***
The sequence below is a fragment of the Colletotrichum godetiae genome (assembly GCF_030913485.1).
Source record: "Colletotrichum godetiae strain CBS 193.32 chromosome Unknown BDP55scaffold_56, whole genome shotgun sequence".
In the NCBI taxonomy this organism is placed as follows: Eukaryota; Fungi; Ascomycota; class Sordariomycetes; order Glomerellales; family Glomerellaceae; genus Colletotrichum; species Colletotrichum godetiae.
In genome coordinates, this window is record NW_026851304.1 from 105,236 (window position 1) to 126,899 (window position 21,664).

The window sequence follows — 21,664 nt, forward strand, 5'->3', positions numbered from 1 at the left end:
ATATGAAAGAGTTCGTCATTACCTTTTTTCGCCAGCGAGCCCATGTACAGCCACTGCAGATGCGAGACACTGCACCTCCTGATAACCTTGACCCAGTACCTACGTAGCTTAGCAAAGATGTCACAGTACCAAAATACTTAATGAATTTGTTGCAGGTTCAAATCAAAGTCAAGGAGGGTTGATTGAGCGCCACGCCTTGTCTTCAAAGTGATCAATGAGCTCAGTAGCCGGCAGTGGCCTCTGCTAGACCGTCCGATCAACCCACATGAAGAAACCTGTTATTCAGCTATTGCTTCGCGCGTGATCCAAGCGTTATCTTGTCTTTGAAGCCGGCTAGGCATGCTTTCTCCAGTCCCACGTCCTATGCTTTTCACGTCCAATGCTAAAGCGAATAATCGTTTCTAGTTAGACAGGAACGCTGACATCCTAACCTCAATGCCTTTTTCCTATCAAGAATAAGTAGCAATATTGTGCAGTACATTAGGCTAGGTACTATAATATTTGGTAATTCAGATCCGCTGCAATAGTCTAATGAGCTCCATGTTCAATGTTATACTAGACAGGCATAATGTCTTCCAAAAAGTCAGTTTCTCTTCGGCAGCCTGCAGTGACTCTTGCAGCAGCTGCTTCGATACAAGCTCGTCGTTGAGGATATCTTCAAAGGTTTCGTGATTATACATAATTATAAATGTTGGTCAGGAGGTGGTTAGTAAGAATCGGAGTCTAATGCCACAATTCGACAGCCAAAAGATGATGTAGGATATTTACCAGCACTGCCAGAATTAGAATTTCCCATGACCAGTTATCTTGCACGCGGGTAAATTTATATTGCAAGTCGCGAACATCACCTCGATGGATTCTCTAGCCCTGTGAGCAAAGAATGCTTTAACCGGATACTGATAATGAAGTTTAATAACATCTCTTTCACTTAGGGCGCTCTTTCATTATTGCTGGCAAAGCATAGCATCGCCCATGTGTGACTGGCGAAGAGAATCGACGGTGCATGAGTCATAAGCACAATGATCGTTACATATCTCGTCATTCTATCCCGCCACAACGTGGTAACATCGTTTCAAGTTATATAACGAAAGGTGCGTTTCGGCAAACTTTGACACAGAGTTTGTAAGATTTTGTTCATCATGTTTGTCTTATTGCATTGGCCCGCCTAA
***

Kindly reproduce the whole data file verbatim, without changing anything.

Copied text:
The sequence below is a fragment of the Colletotrichum godetiae genome (assembly GCF_030913485.1).
Source record: "Colletotrichum godetiae strain CBS 193.32 chromosome Unknown BDP55scaffold_56, whole genome shotgun sequence".
In the NCBI taxonomy this organism is placed as follows: Eukaryota; Fungi; Ascomycota; class Sordariomycetes; order Glomerellales; family Glomerellaceae; genus Colletotrichum; species Colletotrichum godetiae.
In genome coordinates, this window is record NW_026851304.1 from 105,236 (window position 1) to 126,899 (window position 21,664).

The window sequence follows — 21,664 nt, forward strand, 5'->3', positions numbered from 1 at the left end:
ATATGAAAGAGTTCGTCATTACCTTTTTTCGCCAGCGAGCCCATGTACAGCCACTGCAGATGCGAGACACTGCACCTCCTGATAACCTTGACCCAGTACCTACGTAGCTTAGCAAAGATGTCACAGTACCAAAATACTTAATGAATTTGTTGCAGGTTCAAATCAAAGTCAAGGAGGGTTGATTGAGCGCCACGCCTTGTCTTCAAAGTGATCAATGAGCTCAGTAGCCGGCAGTGGCCTCTGCTAGACCGTCCGATCAACCCACATGAAGAAACCTGTTATTCAGCTATTGCTTCGCGCGTGATCCAAGCGTTATCTTGTCTTTGAAGCCGGCTAGGCATGCTTTCTCCAGTCCCACGTCCTATGCTTTTCACGTCCAATGCTAAAGCGAATAATCGTTTCTAGTTAGACAGGAACGCTGACATCCTAACCTCAATGCCTTTTTCCTATCAAGAATAAGTAGCAATATTGTGCAGTACATTAGGCTAGGTACTATAATATTTGGTAATTCAGATCCGCTGCAATAGTCTAATGAGCTCCATGTTCAATGTTATACTAGACAGGCATAATGTCTTCCAAAAAGTCAGTTTCTCTTCGGCAGCCTGCAGTGACTCTTGCAGCAGCTGCTTCGATACAAGCTCGTCGTTGAGGATATCTTCAAAGGTTTCGTGATTATACATAATTATAAATGTTGGTCAGGAGGTGGTTAGTAAGAATCGGAGTCTAATGCCACAATTCGACAGCCAAAAGATGATGTAGGATATTTACCAGCACTGCCAGAATTAGAATTTCCCATGACCAGTTATCTTGCACGCGGGTAAATTTATATTGCAAGTCGCGAACATCACCTCGATGGATTCTCTAGCCCTGTGAGCAAAGAATGCTTTAACCGGATACTGATAATGAAGTTTAATAACATCTCTTTCACTTAGGGCGCTCTTTCATTATTGCTGGCAAAGCATAGCATCGCCCATGTGTGACTGGCGAAGAGAATCGACGGTGCATGAGTCATAAGCACAATGATCGTTACATATCTCGTCATTCTATCCCGCCACAACGTGGTAACATCGTTTCAAGTTATATAACGAAAGGTGCGTTTCGGCAAACTTTGACACAGAGTTTGTAAGATTTTGTTCATCATGTTTGTCTTATTGCATTGGCCCGCCTAA